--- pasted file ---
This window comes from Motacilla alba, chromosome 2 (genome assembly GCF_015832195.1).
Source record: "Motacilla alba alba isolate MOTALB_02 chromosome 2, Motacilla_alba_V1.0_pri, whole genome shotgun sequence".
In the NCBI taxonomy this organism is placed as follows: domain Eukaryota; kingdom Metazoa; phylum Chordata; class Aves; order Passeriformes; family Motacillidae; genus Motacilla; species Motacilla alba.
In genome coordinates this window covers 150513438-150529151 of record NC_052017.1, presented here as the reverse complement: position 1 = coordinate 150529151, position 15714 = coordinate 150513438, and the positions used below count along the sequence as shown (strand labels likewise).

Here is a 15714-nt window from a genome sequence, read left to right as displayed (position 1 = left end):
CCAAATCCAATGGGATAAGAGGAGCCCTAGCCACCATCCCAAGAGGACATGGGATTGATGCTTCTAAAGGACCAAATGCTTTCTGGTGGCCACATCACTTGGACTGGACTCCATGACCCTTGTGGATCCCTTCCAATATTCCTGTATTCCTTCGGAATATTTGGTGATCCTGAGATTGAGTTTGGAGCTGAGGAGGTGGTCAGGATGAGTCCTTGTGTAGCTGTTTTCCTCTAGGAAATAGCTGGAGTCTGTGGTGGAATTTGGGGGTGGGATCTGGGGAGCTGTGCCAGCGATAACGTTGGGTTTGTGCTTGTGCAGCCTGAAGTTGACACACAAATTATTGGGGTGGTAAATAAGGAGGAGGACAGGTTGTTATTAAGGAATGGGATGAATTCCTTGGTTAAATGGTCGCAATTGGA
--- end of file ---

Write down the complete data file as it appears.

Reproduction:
This window comes from Motacilla alba, chromosome 2 (genome assembly GCF_015832195.1).
Source record: "Motacilla alba alba isolate MOTALB_02 chromosome 2, Motacilla_alba_V1.0_pri, whole genome shotgun sequence".
In the NCBI taxonomy this organism is placed as follows: domain Eukaryota; kingdom Metazoa; phylum Chordata; class Aves; order Passeriformes; family Motacillidae; genus Motacilla; species Motacilla alba.
In genome coordinates this window covers 150513438-150529151 of record NC_052017.1, presented here as the reverse complement: position 1 = coordinate 150529151, position 15714 = coordinate 150513438, and the positions used below count along the sequence as shown (strand labels likewise).

Here is a 15714-nt window from a genome sequence, read left to right as displayed (position 1 = left end):
CCAAATCCAATGGGATAAGAGGAGCCCTAGCCACCATCCCAAGAGGACATGGGATTGATGCTTCTAAAGGACCAAATGCTTTCTGGTGGCCACATCACTTGGACTGGACTCCATGACCCTTGTGGATCCCTTCCAATATTCCTGTATTCCTTCGGAATATTTGGTGATCCTGAGATTGAGTTTGGAGCTGAGGAGGTGGTCAGGATGAGTCCTTGTGTAGCTGTTTTCCTCTAGGAAATAGCTGGAGTCTGTGGTGGAATTTGGGGGTGGGATCTGGGGAGCTGTGCCAGCGATAACGTTGGGTTTGTGCTTGTGCAGCCTGAAGTTGACACACAAATTATTGGGGTGGTAAATAAGGAGGAGGACAGGTTGTTATTAAGGAATGGGATGAATTCCTTGGTTAAATGGTCGCAATTGGA